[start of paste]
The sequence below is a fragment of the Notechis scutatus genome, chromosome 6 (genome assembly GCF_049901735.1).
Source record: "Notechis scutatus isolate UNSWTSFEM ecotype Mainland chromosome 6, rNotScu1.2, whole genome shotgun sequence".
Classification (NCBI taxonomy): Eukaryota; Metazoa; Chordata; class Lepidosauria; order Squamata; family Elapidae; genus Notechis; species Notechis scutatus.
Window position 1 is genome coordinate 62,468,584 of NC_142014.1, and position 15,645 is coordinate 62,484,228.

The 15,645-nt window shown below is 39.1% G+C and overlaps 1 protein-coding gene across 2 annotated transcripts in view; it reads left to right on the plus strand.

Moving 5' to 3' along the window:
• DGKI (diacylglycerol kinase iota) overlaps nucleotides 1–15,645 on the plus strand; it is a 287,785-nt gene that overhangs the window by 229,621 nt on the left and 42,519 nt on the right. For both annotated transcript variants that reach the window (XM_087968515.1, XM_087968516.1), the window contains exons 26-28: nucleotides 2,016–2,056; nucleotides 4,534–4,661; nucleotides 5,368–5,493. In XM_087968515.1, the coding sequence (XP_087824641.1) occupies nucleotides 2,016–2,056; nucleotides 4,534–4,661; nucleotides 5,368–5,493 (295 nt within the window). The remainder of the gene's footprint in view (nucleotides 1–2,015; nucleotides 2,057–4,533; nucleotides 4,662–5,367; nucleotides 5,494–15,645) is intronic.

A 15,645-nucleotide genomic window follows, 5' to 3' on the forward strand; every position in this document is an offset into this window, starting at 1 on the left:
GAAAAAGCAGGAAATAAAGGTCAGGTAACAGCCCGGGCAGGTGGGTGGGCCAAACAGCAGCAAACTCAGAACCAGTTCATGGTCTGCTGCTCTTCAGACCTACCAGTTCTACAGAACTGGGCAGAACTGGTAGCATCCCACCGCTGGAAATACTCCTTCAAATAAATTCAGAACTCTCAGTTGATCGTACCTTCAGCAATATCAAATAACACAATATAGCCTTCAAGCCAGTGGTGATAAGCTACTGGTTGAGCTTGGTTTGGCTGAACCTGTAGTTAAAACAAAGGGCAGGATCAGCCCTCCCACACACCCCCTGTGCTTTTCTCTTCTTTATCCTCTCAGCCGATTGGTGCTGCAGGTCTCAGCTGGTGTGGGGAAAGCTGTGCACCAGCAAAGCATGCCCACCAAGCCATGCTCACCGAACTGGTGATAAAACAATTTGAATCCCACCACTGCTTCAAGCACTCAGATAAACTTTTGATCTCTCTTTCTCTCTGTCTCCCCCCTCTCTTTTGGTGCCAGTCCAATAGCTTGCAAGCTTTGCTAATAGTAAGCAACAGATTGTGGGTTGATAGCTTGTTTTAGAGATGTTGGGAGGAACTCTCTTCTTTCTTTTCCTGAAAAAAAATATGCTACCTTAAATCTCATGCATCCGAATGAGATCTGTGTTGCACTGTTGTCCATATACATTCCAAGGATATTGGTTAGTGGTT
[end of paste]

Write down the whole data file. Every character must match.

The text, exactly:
The sequence below is a fragment of the Notechis scutatus genome, chromosome 6 (genome assembly GCF_049901735.1).
Source record: "Notechis scutatus isolate UNSWTSFEM ecotype Mainland chromosome 6, rNotScu1.2, whole genome shotgun sequence".
Classification (NCBI taxonomy): Eukaryota; Metazoa; Chordata; class Lepidosauria; order Squamata; family Elapidae; genus Notechis; species Notechis scutatus.
Window position 1 is genome coordinate 62,468,584 of NC_142014.1, and position 15,645 is coordinate 62,484,228.

The 15,645-nt window shown below is 39.1% G+C and overlaps 1 protein-coding gene across 2 annotated transcripts in view; it reads left to right on the plus strand.

Moving 5' to 3' along the window:
• DGKI (diacylglycerol kinase iota) overlaps nucleotides 1–15,645 on the plus strand; it is a 287,785-nt gene that overhangs the window by 229,621 nt on the left and 42,519 nt on the right. For both annotated transcript variants that reach the window (XM_087968515.1, XM_087968516.1), the window contains exons 26-28: nucleotides 2,016–2,056; nucleotides 4,534–4,661; nucleotides 5,368–5,493. In XM_087968515.1, the coding sequence (XP_087824641.1) occupies nucleotides 2,016–2,056; nucleotides 4,534–4,661; nucleotides 5,368–5,493 (295 nt within the window). The remainder of the gene's footprint in view (nucleotides 1–2,015; nucleotides 2,057–4,533; nucleotides 4,662–5,367; nucleotides 5,494–15,645) is intronic.

A 15,645-nucleotide genomic window follows, 5' to 3' on the forward strand; every position in this document is an offset into this window, starting at 1 on the left:
GAAAAAGCAGGAAATAAAGGTCAGGTAACAGCCCGGGCAGGTGGGTGGGCCAAACAGCAGCAAACTCAGAACCAGTTCATGGTCTGCTGCTCTTCAGACCTACCAGTTCTACAGAACTGGGCAGAACTGGTAGCATCCCACCGCTGGAAATACTCCTTCAAATAAATTCAGAACTCTCAGTTGATCGTACCTTCAGCAATATCAAATAACACAATATAGCCTTCAAGCCAGTGGTGATAAGCTACTGGTTGAGCTTGGTTTGGCTGAACCTGTAGTTAAAACAAAGGGCAGGATCAGCCCTCCCACACACCCCCTGTGCTTTTCTCTTCTTTATCCTCTCAGCCGATTGGTGCTGCAGGTCTCAGCTGGTGTGGGGAAAGCTGTGCACCAGCAAAGCATGCCCACCAAGCCATGCTCACCGAACTGGTGATAAAACAATTTGAATCCCACCACTGCTTCAAGCACTCAGATAAACTTTTGATCTCTCTTTCTCTCTGTCTCCCCCCTCTCTTTTGGTGCCAGTCCAATAGCTTGCAAGCTTTGCTAATAGTAAGCAACAGATTGTGGGTTGATAGCTTGTTTTAGAGATGTTGGGAGGAACTCTCTTCTTTCTTTTCCTGAAAAAAAATATGCTACCTTAAATCTCATGCATCCGAATGAGATCTGTGTTGCACTGTTGTCCATATACATTCCAAGGATATTGGTTAGTGGTT